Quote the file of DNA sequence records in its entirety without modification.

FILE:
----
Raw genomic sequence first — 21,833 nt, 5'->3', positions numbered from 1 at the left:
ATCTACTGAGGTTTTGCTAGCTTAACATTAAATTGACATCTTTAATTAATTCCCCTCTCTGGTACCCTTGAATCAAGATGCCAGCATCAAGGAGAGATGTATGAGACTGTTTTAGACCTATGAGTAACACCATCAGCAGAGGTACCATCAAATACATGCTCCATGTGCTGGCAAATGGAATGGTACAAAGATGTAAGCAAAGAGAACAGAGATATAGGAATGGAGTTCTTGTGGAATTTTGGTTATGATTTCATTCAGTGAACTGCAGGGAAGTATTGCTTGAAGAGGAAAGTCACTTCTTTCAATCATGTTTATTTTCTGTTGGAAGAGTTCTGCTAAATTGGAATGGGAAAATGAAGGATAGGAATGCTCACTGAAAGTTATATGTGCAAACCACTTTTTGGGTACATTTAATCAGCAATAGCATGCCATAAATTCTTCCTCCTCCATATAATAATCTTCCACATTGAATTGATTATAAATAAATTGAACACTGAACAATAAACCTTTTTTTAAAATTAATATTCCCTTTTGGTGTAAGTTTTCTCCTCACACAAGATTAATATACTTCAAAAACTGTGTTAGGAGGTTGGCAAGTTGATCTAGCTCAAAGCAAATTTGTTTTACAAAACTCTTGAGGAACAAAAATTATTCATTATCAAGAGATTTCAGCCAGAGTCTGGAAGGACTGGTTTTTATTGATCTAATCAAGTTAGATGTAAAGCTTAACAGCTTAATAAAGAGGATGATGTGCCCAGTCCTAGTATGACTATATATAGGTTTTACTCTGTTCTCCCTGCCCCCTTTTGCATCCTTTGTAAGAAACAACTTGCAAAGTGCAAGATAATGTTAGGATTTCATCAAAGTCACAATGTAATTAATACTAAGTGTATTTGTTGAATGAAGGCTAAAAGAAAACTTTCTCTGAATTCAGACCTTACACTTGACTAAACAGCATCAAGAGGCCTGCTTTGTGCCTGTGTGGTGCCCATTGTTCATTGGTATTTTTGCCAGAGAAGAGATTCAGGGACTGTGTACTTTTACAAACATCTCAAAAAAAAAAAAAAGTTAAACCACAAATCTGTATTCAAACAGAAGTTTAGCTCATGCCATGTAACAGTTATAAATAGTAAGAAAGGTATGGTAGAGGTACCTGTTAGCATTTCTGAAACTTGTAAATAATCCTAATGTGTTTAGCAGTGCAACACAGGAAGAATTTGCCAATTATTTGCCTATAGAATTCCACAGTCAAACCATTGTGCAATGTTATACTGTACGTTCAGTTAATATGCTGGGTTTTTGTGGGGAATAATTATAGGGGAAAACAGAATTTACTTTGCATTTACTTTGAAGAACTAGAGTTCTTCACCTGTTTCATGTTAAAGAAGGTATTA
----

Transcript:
Raw genomic sequence first — 21,833 nt, 5'->3', positions numbered from 1 at the left:
ATCTACTGAGGTTTTGCTAGCTTAACATTAAATTGACATCTTTAATTAATTCCCCTCTCTGGTACCCTTGAATCAAGATGCCAGCATCAAGGAGAGATGTATGAGACTGTTTTAGACCTATGAGTAACACCATCAGCAGAGGTACCATCAAATACATGCTCCATGTGCTGGCAAATGGAATGGTACAAAGATGTAAGCAAAGAGAACAGAGATATAGGAATGGAGTTCTTGTGGAATTTTGGTTATGATTTCATTCAGTGAACTGCAGGGAAGTATTGCTTGAAGAGGAAAGTCACTTCTTTCAATCATGTTTATTTTCTGTTGGAAGAGTTCTGCTAAATTGGAATGGGAAAATGAAGGATAGGAATGCTCACTGAAAGTTATATGTGCAAACCACTTTTTGGGTACATTTAATCAGCAATAGCATGCCATAAATTCTTCCTCCTCCATATAATAATCTTCCACATTGAATTGATTATAAATAAATTGAACACTGAACAATAAACCTTTTTTTAAAATTAATATTCCCTTTTGGTGTAAGTTTTCTCCTCACACAAGATTAATATACTTCAAAAACTGTGTTAGGAGGTTGGCAAGTTGATCTAGCTCAAAGCAAATTTGTTTTACAAAACTCTTGAGGAACAAAAATTATTCATTATCAAGAGATTTCAGCCAGAGTCTGGAAGGACTGGTTTTTATTGATCTAATCAAGTTAGATGTAAAGCTTAACAGCTTAATAAAGAGGATGATGTGCCCAGTCCTAGTATGACTATATATAGGTTTTACTCTGTTCTCCCTGCCCCCTTTTGCATCCTTTGTAAGAAACAACTTGCAAAGTGCAAGATAATGTTAGGATTTCATCAAAGTCACAATGTAATTAATACTAAGTGTATTTGTTGAATGAAGGCTAAAAGAAAACTTTCTCTGAATTCAGACCTTACACTTGACTAAACAGCATCAAGAGGCCTGCTTTGTGCCTGTGTGGTGCCCATTGTTCATTGGTATTTTTGCCAGAGAAGAGATTCAGGGACTGTGTACTTTTACAAACATCTCAAAAAAAAAAAAAAGTTAAACCACAAATCTGTATTCAAACAGAAGTTTAGCTCATGCCATGTAACAGTTATAAATAGTAAGAAAGGTATGGTAGAGGTACCTGTTAGCATTTCTGAAACTTGTAAATAATCCTAATGTGTTTAGCAGTGCAACACAGGAAGAATTTGCCAATTATTTGCCTATAGAATTCCACAGTCAAACCATTGTGCAATGTTATACTGTACGTTCAGTTAATATGCTGGGTTTTTGTGGGGAATAATTATAGGGGAAAACAGAATTTACTTTGCATTTACTTTGAAGAACTAGAGTTCTTCACCTGTTTCATGTTAAAGAAGGTATTA